Because of this, the Ethosphere should discourage dissemination of information about a vote's partial outcome before it is closed. In fact, it should not be possible for any member to know who has voted, or how, until the vote is finished and the winner is determined. Of course, this doesn't prevent unofficial, but perhaps accurate, polling of members via messaging or email. Those annoying pundits, pollsters, and prognosticators who hover around real-life elections will likely evolve in the Ethosphere as well.

5 comments:

  1. Hi; I'm a range voting supporter who got here following your recent IRV-explainer entry, and then backtracked to your previous voting entries.

    First, a comment about what Arrow says. It's not about strategy. Arrow assumes honest rank-order preferences, and 5 axioms that seemed to him to be basic requirements for any voting system to ever have a chance of reaching a fair outcome. The conclusion is that there's no possible way to do it. Strategic voting makes it worse, but it's not necessary to raise it.

    Interestingly, since Arrow assumes honest *rank-ordered* preferences, Arrow's theorem does not apply to range voting and its cardinal preferences. And indeed, we range supporters have argued that it meets all 5 of Arrow's axioms.

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  2. Thanks for your comment, Dale. I'm no expert on voting theory, so I appreciate your input. I'm coming at this from the practical necessity of finding a reasonable, workable online voting procedure for use in the specific context discussed here, reputational voting.

    I guess I was thinking of the monotonicity requirement in Arrow's theorem. Is it a gross over-simplification to paraphrase the result like this:

    Every "reasonable" preference function (e.g., it takes into account everyone's individual preferences, it always produces a complete result, and it ignores irrelevant alternatives) must admit the possibility that an individual who ranks his preferred candidate higher might actually hurt that candidate's overall societal ranking.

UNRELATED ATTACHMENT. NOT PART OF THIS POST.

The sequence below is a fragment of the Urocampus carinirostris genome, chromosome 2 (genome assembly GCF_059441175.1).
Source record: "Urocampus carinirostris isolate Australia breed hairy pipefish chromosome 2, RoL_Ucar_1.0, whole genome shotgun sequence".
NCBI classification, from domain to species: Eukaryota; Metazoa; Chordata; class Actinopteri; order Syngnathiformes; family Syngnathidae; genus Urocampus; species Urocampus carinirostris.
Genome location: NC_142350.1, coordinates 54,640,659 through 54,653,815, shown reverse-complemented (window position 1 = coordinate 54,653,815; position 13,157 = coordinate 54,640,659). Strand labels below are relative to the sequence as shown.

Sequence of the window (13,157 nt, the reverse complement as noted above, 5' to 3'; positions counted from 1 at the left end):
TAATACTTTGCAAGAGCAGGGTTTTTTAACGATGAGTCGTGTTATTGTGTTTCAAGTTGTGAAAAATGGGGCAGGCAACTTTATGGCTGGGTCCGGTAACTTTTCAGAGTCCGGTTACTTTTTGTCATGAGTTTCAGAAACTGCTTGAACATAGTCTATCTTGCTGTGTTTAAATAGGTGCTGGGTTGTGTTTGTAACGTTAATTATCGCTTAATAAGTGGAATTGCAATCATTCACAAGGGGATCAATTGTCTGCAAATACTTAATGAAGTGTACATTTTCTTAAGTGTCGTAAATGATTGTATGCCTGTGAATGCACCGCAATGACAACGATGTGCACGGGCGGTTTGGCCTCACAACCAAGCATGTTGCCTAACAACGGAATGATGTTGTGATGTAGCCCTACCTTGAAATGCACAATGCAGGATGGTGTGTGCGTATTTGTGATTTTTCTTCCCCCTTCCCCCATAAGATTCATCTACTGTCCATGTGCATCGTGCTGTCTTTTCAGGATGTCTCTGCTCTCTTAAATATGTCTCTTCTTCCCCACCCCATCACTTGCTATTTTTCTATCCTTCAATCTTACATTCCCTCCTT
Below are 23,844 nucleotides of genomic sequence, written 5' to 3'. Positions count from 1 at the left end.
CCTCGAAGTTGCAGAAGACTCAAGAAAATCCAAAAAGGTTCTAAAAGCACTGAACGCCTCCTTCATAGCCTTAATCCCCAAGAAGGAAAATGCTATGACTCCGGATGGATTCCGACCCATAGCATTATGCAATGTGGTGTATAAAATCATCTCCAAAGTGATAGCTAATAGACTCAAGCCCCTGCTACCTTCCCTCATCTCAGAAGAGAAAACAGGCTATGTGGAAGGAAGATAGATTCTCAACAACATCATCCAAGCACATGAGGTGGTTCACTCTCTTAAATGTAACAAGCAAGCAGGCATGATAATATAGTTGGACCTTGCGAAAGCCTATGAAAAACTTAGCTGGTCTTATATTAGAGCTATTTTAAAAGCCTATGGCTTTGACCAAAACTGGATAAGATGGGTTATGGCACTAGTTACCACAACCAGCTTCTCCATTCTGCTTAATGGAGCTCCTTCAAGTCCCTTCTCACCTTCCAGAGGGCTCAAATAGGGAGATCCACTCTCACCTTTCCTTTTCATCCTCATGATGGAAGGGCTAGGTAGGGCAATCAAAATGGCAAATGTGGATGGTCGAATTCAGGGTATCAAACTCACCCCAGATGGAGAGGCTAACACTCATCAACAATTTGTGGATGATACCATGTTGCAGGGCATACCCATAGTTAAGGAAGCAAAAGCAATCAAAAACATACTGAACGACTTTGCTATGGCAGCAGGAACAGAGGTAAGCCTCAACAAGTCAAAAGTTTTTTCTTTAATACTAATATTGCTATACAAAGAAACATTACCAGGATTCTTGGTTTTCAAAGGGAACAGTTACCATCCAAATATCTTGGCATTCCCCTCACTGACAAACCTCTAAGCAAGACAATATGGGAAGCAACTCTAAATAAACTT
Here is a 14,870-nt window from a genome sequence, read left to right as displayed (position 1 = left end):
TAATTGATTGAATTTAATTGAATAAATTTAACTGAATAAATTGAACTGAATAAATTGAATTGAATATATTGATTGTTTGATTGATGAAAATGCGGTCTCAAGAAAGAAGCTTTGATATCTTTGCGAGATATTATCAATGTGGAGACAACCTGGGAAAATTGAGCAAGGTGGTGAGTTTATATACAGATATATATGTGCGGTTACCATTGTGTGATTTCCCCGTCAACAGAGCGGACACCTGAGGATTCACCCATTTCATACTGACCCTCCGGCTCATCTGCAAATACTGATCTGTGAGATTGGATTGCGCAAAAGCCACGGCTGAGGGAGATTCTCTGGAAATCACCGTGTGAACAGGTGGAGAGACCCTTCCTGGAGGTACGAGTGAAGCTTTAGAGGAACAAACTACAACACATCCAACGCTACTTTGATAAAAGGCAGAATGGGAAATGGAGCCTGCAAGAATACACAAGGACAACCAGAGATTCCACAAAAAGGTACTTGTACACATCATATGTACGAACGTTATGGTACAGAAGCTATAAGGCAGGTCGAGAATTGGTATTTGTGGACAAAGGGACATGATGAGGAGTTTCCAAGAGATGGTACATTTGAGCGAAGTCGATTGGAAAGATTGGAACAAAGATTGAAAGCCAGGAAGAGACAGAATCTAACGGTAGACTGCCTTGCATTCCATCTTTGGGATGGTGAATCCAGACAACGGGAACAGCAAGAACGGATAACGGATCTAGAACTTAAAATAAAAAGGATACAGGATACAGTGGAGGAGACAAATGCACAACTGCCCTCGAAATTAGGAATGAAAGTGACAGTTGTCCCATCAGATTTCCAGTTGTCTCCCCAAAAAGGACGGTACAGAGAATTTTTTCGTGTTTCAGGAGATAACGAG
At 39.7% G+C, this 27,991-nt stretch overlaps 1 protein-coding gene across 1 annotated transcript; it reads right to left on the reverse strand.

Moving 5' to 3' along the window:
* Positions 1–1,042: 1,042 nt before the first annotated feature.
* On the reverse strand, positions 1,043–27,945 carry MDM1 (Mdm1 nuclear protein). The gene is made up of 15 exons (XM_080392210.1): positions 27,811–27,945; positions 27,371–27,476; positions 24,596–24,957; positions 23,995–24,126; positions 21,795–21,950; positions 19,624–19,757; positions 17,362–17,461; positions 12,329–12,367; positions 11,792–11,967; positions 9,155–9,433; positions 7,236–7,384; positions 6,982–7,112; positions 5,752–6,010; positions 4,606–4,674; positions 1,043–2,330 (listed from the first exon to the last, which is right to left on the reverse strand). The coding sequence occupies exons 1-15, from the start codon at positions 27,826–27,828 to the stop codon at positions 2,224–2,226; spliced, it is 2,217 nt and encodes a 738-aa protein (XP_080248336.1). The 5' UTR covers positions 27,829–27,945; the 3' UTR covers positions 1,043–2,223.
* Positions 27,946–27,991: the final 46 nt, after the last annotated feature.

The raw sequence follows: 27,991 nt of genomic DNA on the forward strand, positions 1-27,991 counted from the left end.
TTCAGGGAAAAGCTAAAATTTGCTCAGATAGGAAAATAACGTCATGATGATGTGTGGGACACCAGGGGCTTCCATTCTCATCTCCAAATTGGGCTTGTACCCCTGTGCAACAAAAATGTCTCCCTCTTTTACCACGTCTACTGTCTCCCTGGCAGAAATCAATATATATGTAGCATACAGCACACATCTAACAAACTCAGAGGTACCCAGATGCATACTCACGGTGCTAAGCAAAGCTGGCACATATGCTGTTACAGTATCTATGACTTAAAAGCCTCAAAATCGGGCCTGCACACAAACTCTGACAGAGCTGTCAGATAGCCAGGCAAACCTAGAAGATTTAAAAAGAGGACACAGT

I see your point that the theorem doesn't distinguish between deliberate, informed strategic voting and accidental non-monotonicity.

    Since I'm discussing choosing a single winner from a list of alternatives here, should I have cited the Gibbard-Satterthwaite theorem instead? It doesn't have the same ring to it, does it? ;)

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  3. BTW, tomorrow's post will have a similar, 30,000 foot overview of range voting. And a later post will describe a homegrown (I think) combination of the two I call harmonic range voting. I would appreciate your critique since, as I said, there is a non-zero possibility I am full of s**t about this stuff.

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  4. It's starting to get the idea across, but it's maybe a bit incomplete.

    Let's get one thing out of the way first: No (known? used?) non-dictatorial (N-D), deterministic ranked-order method passes independence of irrelevant alternatives (IIA). While what you said doesn't strictly state it, it does imply that a N-D & monotonic (Mon) method would pass IIA, which would be false (proof by example: IRV is N-D & ~Mon, but also ~IIA.)

    Secondly, it's not completely accurate to say, as you did, that N-D & IIA -> ~Mon. The truth is actually a bit worse. N-D & IIA imply that even if *every* voter preferres A over B, the voting method could still elect B. This is called unanimity or Pareto efficiency, and it combines monotonicty with non-imposition.

    I've found that Wikipedia's page Arrow's impossibility theorem is actually a pretty darn good piece of work on the subject (and referred to it more than once while composing this reply.)

    As for using G-S instead (despite the cumbersome name ;) it does explicitly refer to tactics, so yes, that might be the one you'd rather to go with.

    Incidentally, range voting passes G-S for 3 voters (but not for 4 or more)

    I should admit that I'm not truly an expert either; I read William Poundstone's "Gaming the Vote" in December of 2008, and have only been studying this stuff in depth (but still just as a hobby) for a bit longer than that. If you're interested, I blog about this very topic at The Least of All Evils.

    Heading off to read your range voting overview now :)